Ashland Food Project grows to Medford

The Ashland Food Project is expanding to Medford.

Organizer John Javna hopes to build on the success of the Ashland project, which began in 2009 and now collects more than 100,000 pounds of food a year — fulfilling about 40 percent of the Ashland Emergency Food Bank's annual needs.

"Medford can do even better," he said. "Our system is based on the notion that many people want to help their hungry neighbors, but for some reason don't get around to it. So we've made it easy on everyone."

Melissa York and Lisa McGoffin are neighbors living in the Kennedy Elementary School area. They have signed up to become volunteer coordinators for the launch of the Medford Food Project.

"It's an easy way to help," said McGoffin. "And it's just a good idea. Hopefully it will take off."

Both women have two young children. The project helps demonstrate lessons in compassion and community, they said. And getting to know and work with their neighbors will strengthen neighborhood connections.

"I just know this will be a great thing," said York. "Building community helps those in need and helps pull us all together a little more."

As coordinators, York and McGoffin will go door-to-door in an effort to find a small group of neighbors willing to be food donors. Each new donor will receive a vivid green reusable Medford Food Project bag, and will be asked to buy one extra non-perishable food item each week when they go to the supermarket, Javna said.

Like in Ashland, on the second Saturday of each even-numbered month, the coordinators will pick up the full bags and leave an empty one. The bags of food will be taken directly to a central drop-off point in downtown Medford, where representatives of Medford food banks will sort it. From there, the food will be taken to the food banks, where it will be distributed through regular channels, Javna said.

"Then the whole process starts over. And that's all there is to it," Javna said.

Each coordinator decides whether they will contact and collect from three homes, 30 homes, or somewhere in between, Javna said. He hopes to start with 25 neighborhood coordinators for the Medford Food Project's first pickup date, Feb. 12.

"It's up to them to decide what they want to consider a neighborhood," he said.

Philip Yates, director of nutritional programs for ACCESS Inc., is also a coordinator for the Talent Food Project.

Yates saw the project's success in Ashland and volunteered to be a coordinator in his home neighborhood when the project expanded to Talent, he said.

"I wanted to be a part of and be involved with this project," Yates said. "It's a great way to raise food and for the community to be aware of needs, neighbor to neighbor."

Locally, ACCESS provides food for more than 3,200 families each month and that number continues to rise as the economy forces more people to seek assistance, he said.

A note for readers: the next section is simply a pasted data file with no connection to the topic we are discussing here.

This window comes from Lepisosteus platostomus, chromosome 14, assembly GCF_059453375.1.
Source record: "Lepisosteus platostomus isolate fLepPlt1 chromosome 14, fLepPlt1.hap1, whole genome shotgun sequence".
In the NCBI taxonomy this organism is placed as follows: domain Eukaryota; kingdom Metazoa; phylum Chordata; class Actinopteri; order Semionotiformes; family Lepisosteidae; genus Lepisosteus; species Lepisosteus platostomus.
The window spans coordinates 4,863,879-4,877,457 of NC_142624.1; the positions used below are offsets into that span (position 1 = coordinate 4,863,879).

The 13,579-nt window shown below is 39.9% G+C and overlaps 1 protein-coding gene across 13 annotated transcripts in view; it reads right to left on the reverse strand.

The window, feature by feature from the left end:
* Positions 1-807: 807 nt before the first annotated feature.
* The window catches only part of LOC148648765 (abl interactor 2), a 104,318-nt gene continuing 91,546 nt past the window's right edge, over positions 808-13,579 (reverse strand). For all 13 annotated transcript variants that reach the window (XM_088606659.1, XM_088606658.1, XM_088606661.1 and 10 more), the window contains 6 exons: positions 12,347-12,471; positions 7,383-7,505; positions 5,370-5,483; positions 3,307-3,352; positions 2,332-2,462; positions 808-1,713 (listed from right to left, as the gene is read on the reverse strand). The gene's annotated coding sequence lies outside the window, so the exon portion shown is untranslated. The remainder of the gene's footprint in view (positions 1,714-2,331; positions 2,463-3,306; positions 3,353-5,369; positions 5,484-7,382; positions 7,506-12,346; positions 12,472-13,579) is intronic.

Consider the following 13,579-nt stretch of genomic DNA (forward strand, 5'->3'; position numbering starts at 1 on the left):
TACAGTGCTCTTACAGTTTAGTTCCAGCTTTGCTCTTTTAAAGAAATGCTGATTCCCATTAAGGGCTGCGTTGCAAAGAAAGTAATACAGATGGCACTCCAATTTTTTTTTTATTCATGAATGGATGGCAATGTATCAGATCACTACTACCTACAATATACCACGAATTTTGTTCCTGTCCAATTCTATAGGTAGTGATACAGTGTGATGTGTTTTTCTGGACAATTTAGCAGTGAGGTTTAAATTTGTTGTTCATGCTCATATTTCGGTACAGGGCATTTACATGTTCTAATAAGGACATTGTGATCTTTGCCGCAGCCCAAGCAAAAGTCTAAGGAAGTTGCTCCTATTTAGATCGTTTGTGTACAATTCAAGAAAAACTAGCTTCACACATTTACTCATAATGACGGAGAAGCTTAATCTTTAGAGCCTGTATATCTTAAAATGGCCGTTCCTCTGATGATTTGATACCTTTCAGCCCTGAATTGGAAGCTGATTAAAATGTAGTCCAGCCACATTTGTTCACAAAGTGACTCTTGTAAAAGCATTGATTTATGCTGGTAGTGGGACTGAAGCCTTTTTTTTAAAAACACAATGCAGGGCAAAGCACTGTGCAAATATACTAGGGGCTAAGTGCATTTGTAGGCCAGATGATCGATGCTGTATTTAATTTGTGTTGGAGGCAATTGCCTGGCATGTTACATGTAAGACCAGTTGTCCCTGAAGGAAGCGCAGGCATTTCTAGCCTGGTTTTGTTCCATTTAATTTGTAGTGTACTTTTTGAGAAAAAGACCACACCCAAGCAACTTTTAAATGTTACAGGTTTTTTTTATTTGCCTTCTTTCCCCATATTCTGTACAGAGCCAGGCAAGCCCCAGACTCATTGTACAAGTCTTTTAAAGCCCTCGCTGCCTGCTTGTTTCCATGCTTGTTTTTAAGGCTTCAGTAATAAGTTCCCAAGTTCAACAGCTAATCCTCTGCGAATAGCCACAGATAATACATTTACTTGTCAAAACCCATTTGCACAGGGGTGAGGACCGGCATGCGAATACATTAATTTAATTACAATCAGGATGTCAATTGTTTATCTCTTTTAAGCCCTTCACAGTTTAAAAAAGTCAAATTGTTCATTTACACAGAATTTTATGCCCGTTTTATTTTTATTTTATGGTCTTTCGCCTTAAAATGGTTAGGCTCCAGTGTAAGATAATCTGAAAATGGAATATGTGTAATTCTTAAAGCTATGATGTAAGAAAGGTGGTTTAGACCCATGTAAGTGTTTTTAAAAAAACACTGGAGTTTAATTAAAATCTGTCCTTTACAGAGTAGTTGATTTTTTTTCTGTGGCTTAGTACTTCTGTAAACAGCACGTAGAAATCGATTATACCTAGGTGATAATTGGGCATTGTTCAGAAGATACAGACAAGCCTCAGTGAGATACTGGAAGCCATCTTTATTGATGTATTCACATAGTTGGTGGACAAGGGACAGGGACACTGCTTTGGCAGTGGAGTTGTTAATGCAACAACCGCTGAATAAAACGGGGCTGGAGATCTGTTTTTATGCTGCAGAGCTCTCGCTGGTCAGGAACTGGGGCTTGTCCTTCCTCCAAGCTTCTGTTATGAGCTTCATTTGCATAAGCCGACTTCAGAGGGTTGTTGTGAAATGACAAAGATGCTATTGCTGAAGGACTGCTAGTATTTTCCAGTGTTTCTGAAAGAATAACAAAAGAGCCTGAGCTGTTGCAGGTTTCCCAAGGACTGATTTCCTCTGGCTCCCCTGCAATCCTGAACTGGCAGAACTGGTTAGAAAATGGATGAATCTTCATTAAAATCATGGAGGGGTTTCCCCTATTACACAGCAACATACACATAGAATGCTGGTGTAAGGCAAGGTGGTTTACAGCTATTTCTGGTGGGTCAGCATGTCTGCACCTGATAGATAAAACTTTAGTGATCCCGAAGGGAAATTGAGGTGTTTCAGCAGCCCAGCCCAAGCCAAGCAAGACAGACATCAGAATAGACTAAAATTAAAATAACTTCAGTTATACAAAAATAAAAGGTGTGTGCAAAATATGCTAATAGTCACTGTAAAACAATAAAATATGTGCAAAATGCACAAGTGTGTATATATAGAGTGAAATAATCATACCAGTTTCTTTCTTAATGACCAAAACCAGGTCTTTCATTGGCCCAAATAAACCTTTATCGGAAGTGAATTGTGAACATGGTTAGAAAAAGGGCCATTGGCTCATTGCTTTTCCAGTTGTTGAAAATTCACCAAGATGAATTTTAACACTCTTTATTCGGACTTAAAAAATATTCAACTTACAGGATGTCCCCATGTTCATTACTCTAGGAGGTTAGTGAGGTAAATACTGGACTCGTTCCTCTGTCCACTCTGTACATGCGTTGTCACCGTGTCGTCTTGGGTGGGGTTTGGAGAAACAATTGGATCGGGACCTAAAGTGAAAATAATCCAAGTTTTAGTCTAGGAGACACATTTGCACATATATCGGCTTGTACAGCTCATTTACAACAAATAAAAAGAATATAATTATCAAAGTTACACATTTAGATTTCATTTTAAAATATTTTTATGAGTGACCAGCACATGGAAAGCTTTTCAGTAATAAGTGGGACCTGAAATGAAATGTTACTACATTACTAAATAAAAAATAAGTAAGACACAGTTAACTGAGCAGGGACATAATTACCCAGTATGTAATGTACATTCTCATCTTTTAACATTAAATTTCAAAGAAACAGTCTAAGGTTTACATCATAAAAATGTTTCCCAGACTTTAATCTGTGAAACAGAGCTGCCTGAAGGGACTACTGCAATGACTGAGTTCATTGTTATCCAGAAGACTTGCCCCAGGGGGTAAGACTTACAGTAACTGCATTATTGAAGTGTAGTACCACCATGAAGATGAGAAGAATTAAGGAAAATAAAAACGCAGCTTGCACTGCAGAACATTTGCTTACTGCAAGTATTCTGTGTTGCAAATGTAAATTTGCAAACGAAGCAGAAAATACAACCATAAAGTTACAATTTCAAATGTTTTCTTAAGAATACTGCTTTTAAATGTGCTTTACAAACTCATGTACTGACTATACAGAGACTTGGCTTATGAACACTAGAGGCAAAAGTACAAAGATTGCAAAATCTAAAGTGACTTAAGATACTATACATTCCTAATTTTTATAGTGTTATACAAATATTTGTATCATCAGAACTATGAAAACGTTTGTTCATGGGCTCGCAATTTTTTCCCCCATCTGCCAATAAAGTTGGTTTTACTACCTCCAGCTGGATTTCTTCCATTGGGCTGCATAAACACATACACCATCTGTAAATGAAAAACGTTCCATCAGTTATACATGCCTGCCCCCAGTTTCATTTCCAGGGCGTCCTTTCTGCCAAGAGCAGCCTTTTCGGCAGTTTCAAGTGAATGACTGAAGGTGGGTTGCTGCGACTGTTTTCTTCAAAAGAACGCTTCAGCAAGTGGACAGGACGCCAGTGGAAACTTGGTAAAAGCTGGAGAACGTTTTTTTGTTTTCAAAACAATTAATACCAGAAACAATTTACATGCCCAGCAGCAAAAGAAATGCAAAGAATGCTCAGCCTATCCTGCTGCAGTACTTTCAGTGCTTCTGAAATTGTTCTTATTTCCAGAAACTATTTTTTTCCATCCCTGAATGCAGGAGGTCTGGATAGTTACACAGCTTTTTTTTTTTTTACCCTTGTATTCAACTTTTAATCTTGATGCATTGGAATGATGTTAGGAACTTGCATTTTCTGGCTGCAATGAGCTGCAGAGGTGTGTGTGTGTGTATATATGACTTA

In Jackson County, the number of people seeking food support has increased by more than 8 percent during the last fiscal year, and 38 percent of those ACCESS is helping to feed are children, Yates said.

The program has the potential to ensure that Medford's food banks get a new infusion of community support and a regular supply of food throughout the year — which is especially important in months when contributions are normally low, he said.

"It's a great way to sustain giving and involve the community in giving," Yates said.

Medford's community will be strengthened if residents join forces to take care of each other and build an effective new infrastructure in which hungry neighbors are provided a steady supply of nutritious food, said Jason Bull, associate director of the Gospel Mission.

"It speaks to the issue of hungry people," said Bull. "It addresses hunger neighbor by neighbor."

Between Thanksgiving and Christmas, people are generally in a giving mood, said Bull. But as the holiday season draws to a close, it can become easy to forget that hunger is a daily reality for some of our neighbors, he added.

The Gospel Mission will be one of the distribution sites to benefit from the Medford Food Project.

"I'm excited to work with the other agencies and collaborate," Bull said, adding he and his family will be collecting food in their neighborhood.

"I'm excited to get to know my neighbors. It breaks through political differences and all the things that separate us and puts the common issue of hunger in the conversation of neighbors. There really isn't a downside to this," said Bull.

On average, neighborhood coordinators put in 20 to 25 hours a year. The bulk of the time is spent at the very beginning when building the "neighborhood," said Javna.

The reward for the small amount of time invested is profound: a stronger connection to neighbors and a deeper sense of community, he said.

"Everyone feels better about themselves and their town," Javna said.

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Sanne Specht is a reporter for the Mail Tribune. Reach her at 541-776-4497 or e-mail

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